NEW YORK — Jones Apparel Group has acquired a 50 percent stake in Rachel Roy, giving the $3.85 billion apparel giant a long-desired entry into the high-end contemporary market and providing the small design house with vital operational backing.
The fashion company's founder, Rachel Roy, will continue to design and produce the line, with the same 18 employees, in her showroom at 148 West 37th Street here and in the same factories. But with financing from Jones, the three-year-old label will be able to expand beyond its current collection into additional categories, with possibilities including fragrance, footwear, accessories, home and — closer to the designer's heart — a more affordably priced line. Expanding globally and opening freestanding stores are also on the to-do list.
"So many different areas of growth excite me," Roy said. "Having a partner like Jones that is willing to support us is like getting a big brother or family member."
The deal creates a three-way venture between Rachel Roy, Jones and TSM Capital, which acquired a significant minority stake in Rachel Roy in November. Jones will assume operations of the existing designer collection business under license and also will market the line.
Jones, a predominantly mainstream vendor that owns Nine West and Anne Klein, has been looking to invest in the contemporary arena for years, but the high multiples that hot market had demanded were cost prohibitive.
The terms of the deal were undisclosed, but "there wasn't a big exchange of money here," said Jones chief executive officer Wesley R. Card, "but we all have a share in the potential upside of this business."
The result is a lot of industry veterans focusing their attention on the young line. On the side of the Roy company, there is the designer herself and her husband and co-founder, Damon Dash, as well as Stephen L. Ruzow, who has been consulting for the brand. From TSM, there are co-founders Marvin Traub, Mortimer Singer and Aslaug Magnusdottir. From Jones, Susan Metzger, ceo of Jones' women's wholesale sportswear division, will be responsible for the operations of the business.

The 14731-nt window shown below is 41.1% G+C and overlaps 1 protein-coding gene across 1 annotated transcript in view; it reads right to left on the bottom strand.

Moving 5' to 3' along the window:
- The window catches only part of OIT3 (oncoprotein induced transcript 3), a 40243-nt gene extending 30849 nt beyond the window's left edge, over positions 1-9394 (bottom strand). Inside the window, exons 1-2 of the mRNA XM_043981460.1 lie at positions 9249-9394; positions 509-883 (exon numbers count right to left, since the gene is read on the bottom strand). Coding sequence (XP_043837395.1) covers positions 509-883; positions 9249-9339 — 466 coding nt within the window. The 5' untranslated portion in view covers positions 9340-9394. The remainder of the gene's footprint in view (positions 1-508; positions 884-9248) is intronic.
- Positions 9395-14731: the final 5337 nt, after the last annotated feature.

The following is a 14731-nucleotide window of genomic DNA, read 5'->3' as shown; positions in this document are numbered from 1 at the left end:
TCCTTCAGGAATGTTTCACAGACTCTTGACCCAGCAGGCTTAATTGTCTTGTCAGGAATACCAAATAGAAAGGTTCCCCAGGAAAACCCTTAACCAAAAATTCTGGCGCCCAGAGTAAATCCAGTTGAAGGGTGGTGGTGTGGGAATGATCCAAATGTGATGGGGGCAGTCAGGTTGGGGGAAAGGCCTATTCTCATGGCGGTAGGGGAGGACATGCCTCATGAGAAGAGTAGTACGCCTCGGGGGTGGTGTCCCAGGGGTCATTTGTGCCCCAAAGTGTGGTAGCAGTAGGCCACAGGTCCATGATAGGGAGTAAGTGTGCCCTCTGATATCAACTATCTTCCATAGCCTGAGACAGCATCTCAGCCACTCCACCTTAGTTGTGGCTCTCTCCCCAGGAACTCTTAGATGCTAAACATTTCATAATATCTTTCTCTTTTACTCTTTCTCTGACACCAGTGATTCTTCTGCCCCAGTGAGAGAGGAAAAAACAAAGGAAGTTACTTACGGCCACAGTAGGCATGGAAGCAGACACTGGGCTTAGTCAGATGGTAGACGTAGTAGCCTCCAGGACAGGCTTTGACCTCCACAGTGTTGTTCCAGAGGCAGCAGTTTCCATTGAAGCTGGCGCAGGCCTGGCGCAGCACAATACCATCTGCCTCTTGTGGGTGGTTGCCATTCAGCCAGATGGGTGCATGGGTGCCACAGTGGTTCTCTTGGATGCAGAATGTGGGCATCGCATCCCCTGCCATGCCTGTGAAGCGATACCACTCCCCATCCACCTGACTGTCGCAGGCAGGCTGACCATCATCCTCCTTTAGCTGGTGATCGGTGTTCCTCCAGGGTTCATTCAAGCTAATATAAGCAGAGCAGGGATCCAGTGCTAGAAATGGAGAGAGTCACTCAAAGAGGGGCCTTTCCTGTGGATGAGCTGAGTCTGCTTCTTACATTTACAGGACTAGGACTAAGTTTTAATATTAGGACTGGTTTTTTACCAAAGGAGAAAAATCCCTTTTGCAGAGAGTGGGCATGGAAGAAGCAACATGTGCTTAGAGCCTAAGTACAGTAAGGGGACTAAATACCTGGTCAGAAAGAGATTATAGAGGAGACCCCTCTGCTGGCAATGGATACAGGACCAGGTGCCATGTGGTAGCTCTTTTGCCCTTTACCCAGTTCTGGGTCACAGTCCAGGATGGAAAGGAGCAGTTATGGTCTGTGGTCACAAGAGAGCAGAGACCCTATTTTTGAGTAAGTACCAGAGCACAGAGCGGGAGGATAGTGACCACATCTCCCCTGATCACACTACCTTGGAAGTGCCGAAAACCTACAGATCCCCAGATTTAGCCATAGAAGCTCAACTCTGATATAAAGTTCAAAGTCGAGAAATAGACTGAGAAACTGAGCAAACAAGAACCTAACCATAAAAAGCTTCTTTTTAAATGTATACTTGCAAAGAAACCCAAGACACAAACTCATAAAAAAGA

"When I first got into designing Rachel Roy, I was given this platform by Damon to work on my dream," said Roy, who started her career as an intern at Rocawear. "And no matter how hard I worked, I loved it and never felt the pain — Damon felt all of that."Her husband rubbed his jeans pocket and said, "Wallet shock," shaking his head.
Card rubbed the pocket of his own suit pants instinctively and joked, "I'm worried now."
Roy joined Rocawear fresh out of college, and rose to become creative director of Rocawear's women's and children's lines. While at Rocawear, where she met her husband, she launched her own label in spring 2005. When they both left later that year, the couple kept ownership of the Rachel Roy business, which was initially launched as a contemporary collection before changing tiers to become a young designer line with prices about 40 percent higher.
"Rocawear was a quick flip for me, but we couldn't exploit this brand," Dash said. "We had to protect it."
Retailing from about $650 to $2,995, sources put the collection's sales volume at around $10 million. The line is sold in more than 60 doors in the U.S., including Bergdorf Goodman, Neiman Marcus and Saks Fifth Avenue, and 40 doors worldwide, making international more than a fifth of the company's business. Door expansion, particularly globally, will be one of Jones' first priorities.
"In only about three years in the design business, Rachel has made a great business," Traub said. "Having a partner like Jones will bring it to the next step. It can be as big as a major global design business can be."
Although Dash is campaigning for a men's line, Roy, who just gave birth to a daughter a month ago, vetoed that idea as "last on the list." The closest category expansion to Roy's heart is creating a more affordable collection — one of Jones' specialties. Roy said she plans to use the vendor's resources to research and decide what segment of the market will be the best point of entry for a diffusion line.
"There's a whole world of women who love fashion and it should not be exclusive to women who can afford a $1,500 dress," Roy said. "A lot of my life I couldn't afford to spend that, and my friends and family still can't."
Roy said that after her first appearance on "Oprah," she received about a million e-mails."A lot were positive, but a lot said how they couldn't afford it," the designer recalled. "The second time I went on, I didn't even talk about the product because most of the audience couldn't afford it. There was such a disconnect, which I felt was unfortunate. It's really important to me to make a line more women can afford, but just as important is doing it right."
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